Look further than eye level. Manufacturers and companies pay top peso for their wares to be placed at eye level. Depending on their target market, that could mean the second to the top shelf for adults, and most likely the second to the last shelf if they wish to entice children. What this means is that you may be unnecessarily shelling out more money than you need to if you stick to only what you see—in this case, at your literal eye level.

By looking further (above, below, sideways), you may surprise yourself and find that there are equally viable alternatives that are just as amenable as those seen with little effort. They may cost less, or even have other qualities that surpass those of the products you usually get. A little bonus is that you get to stretch, bend, or lean your body, anything to add a little activity to your routine. Make it a habit to get out of your comfort zone, and your choices could expand dramatically.

Never shop on an empty stomach. The converse of this is that you should ideally shop for groceries after you’ve had a snack or meal. This is an idea that is probably on many guides, but is one I would emphasize because it is a trap so many people fall into, making me assume it’s a “blind spot” for many consumers—which many of the simpler traps really are.

When you couple an empty stomach with no prepared grocery list, don’t be surprised when your total—in both calorie count and pesos shelled out—becomes higher. There have been documentaries on food channels that prove what I’ve always known: human activities like shopping are studied, and researched, and the results of these studies are laid out in our malls, our favorite shops, and especially in the supermarket. One particular documentary I watched even counted how many  degrees the cold storage area is supposed to be, to drive consumers towards another, more profitable area, and how aisles are arranged so that you end up making many detours—and are consequently exposed to more buying signals and cues.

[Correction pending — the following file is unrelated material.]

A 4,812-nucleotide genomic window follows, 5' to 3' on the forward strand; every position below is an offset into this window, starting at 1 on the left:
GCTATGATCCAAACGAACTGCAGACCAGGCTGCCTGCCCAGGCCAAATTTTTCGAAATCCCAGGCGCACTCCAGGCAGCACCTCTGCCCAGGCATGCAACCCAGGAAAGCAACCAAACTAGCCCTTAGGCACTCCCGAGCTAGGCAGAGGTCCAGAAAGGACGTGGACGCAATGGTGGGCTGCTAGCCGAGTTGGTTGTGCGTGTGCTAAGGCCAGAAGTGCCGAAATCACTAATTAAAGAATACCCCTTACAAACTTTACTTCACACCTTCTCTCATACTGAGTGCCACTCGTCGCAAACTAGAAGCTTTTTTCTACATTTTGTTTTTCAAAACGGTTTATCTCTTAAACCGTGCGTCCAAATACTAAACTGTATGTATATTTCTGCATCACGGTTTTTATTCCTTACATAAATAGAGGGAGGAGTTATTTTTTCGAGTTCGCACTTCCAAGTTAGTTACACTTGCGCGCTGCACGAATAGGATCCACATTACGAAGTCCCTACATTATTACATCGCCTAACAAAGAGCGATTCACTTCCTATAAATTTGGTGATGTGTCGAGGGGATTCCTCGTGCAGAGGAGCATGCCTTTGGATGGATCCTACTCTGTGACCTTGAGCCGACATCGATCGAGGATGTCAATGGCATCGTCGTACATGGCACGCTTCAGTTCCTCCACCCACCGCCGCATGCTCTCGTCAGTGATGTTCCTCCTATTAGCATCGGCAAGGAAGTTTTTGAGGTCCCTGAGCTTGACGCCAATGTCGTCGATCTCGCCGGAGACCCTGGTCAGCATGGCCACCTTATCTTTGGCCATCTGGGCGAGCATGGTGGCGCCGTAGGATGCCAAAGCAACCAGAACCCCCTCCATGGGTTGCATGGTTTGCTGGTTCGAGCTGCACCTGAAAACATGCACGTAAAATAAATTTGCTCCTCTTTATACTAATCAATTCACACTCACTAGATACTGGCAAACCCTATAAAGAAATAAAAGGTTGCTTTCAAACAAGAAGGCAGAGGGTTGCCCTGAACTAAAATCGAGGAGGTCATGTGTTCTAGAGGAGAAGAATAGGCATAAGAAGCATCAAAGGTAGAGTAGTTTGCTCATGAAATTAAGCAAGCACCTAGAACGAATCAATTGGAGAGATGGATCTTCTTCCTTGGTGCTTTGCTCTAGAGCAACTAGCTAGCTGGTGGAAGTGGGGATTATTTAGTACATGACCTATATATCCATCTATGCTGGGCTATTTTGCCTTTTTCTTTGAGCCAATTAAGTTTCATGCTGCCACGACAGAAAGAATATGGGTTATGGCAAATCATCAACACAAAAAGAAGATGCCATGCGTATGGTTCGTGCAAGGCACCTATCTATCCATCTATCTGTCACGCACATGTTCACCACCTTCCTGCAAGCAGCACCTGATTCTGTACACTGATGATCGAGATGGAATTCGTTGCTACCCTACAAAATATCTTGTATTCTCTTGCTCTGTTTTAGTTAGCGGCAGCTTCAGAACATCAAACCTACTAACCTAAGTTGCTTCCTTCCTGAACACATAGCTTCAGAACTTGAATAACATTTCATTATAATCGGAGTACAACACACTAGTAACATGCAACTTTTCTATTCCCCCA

Having an empty stomach while shopping makes you easy prey for any product that can now be Photoshopped to perfection. The attractive appearance of these products, coupled with your natural instinct to satisfy your growling stomach, can be too much to avoid. And this is exactly what shopping on a fuller stomach helps you to do—avoid falling prey to both instinct and desire, at least for the moment, until you are able to complete your planned shopping.

Apps can be your friend. In 2018, there are now a few apps (computer applications) that can save you time, effort, gas money, parking woes, and most importantly, the temptation of making unnecessary purchases, because grocery shopping can be a few clicks and taps away. Even the more established brands are getting in on the online game, so there’s no reason to think that your favorite brands can’t be purchased online.

The same “principle” most likely applies, in that the products in an online store that are viewed on the first page probably paid to have that “eye level” placement. Thus, look at the entire product list so you can make a more informed and complete decision on what to purchase.

When you have health and fitness goals, it pays to take a few moments to see in which areas of life you can incorporate them, and grocery shopping is one area that many folks may dismiss at first. But when we realize that we truly are what we eat, it becomes important to be mindful and purposeful in how we shop, what we shop for, and even when we shop. A little forethought can reap many benefits that will serve you well, making a healthier you more achievable. Take the time to shop with thought and care, and you will be cared for in return. AD